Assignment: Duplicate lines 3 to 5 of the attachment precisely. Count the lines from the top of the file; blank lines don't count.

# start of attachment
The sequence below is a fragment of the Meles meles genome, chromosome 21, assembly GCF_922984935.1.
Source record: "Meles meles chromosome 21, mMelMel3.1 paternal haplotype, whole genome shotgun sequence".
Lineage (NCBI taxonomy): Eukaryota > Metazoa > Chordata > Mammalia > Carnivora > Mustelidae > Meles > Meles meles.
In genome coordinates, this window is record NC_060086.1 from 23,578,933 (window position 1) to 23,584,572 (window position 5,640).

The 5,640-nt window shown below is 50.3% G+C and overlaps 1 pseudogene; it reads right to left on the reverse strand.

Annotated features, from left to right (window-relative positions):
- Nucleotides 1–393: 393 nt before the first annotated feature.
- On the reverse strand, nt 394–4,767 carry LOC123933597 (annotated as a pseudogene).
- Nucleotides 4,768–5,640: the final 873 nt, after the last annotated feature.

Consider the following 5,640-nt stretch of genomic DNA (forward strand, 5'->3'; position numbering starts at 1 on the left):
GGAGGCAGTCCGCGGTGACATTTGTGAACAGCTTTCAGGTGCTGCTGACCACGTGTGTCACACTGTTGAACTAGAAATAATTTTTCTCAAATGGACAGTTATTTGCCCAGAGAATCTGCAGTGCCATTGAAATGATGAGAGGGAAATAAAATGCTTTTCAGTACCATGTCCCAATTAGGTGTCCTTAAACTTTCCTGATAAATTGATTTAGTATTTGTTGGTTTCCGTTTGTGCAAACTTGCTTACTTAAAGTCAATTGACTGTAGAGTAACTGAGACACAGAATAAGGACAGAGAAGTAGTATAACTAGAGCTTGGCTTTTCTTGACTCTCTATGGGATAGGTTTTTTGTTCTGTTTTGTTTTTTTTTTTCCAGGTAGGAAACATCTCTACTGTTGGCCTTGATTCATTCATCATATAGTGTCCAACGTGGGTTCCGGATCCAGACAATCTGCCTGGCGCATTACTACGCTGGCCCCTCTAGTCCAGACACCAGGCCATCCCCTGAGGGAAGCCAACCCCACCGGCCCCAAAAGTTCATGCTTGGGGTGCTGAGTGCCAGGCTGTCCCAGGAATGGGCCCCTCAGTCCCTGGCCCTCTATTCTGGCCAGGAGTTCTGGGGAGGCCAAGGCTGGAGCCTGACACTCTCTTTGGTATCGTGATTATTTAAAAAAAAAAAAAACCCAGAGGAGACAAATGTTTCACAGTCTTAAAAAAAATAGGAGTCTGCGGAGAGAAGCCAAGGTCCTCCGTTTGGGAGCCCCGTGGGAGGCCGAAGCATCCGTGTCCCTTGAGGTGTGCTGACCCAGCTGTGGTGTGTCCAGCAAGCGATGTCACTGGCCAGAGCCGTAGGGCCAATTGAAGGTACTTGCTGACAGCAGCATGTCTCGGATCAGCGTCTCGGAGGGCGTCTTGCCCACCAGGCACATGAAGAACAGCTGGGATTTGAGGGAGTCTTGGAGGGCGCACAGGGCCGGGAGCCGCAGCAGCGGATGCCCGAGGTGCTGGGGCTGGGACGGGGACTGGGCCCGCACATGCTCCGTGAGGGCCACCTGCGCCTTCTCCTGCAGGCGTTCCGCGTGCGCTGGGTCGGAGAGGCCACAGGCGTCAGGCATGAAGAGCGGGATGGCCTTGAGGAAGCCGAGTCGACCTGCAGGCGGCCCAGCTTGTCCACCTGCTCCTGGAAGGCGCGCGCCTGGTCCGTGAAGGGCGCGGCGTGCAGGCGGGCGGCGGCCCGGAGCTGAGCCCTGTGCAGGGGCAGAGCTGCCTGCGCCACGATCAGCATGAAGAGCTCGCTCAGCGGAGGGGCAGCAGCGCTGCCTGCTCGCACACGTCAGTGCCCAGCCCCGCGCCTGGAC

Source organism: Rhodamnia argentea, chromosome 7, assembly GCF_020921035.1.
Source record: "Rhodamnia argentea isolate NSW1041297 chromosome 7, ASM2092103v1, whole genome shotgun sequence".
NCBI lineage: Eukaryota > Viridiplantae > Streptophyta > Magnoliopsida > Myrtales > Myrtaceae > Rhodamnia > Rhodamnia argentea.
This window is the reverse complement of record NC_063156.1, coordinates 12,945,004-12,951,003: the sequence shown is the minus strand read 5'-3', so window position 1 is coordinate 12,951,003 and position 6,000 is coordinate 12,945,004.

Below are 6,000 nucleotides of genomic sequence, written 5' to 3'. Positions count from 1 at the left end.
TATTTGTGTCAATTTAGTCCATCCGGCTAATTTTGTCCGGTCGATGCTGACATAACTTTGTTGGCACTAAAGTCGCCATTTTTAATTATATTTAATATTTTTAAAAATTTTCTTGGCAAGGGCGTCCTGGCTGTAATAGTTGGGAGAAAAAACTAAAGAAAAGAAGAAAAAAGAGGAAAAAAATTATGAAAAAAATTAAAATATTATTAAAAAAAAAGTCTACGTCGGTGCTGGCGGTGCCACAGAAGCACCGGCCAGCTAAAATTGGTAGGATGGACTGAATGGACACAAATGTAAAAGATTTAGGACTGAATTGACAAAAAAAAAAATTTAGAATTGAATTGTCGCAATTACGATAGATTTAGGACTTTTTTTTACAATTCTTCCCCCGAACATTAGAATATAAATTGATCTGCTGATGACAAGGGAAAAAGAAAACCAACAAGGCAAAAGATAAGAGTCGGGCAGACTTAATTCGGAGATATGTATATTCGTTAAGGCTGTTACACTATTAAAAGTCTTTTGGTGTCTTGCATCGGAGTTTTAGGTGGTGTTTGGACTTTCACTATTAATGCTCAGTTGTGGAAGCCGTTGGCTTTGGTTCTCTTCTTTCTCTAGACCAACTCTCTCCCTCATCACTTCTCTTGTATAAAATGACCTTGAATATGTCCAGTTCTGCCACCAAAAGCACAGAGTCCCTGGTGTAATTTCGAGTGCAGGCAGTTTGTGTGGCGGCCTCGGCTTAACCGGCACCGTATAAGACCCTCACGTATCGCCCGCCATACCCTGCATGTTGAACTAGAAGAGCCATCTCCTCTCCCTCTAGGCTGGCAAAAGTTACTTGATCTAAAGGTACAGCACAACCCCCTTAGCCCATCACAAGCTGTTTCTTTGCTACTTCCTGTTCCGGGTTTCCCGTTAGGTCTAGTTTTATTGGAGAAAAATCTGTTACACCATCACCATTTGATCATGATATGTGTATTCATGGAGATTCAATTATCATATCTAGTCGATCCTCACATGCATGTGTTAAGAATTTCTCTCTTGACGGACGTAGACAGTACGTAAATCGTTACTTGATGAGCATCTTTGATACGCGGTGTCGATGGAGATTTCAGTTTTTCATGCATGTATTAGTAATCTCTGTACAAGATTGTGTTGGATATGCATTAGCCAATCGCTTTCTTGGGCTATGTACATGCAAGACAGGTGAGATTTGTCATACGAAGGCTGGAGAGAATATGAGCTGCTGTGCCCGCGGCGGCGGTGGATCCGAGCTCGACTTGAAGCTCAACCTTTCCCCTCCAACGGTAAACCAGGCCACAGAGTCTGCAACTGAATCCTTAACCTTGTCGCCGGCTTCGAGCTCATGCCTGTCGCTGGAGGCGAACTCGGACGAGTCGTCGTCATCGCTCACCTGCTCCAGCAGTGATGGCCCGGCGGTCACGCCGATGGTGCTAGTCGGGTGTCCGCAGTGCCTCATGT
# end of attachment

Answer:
Lineage (NCBI taxonomy): Eukaryota > Metazoa > Chordata > Mammalia > Carnivora > Mustelidae > Meles > Meles meles.
In genome coordinates, this window is record NC_060086.1 from 23,578,933 (window position 1) to 23,584,572 (window position 5,640).

The 5,640-nt window shown below is 50.3% G+C and overlaps 1 pseudogene; it reads right to left on the reverse strand.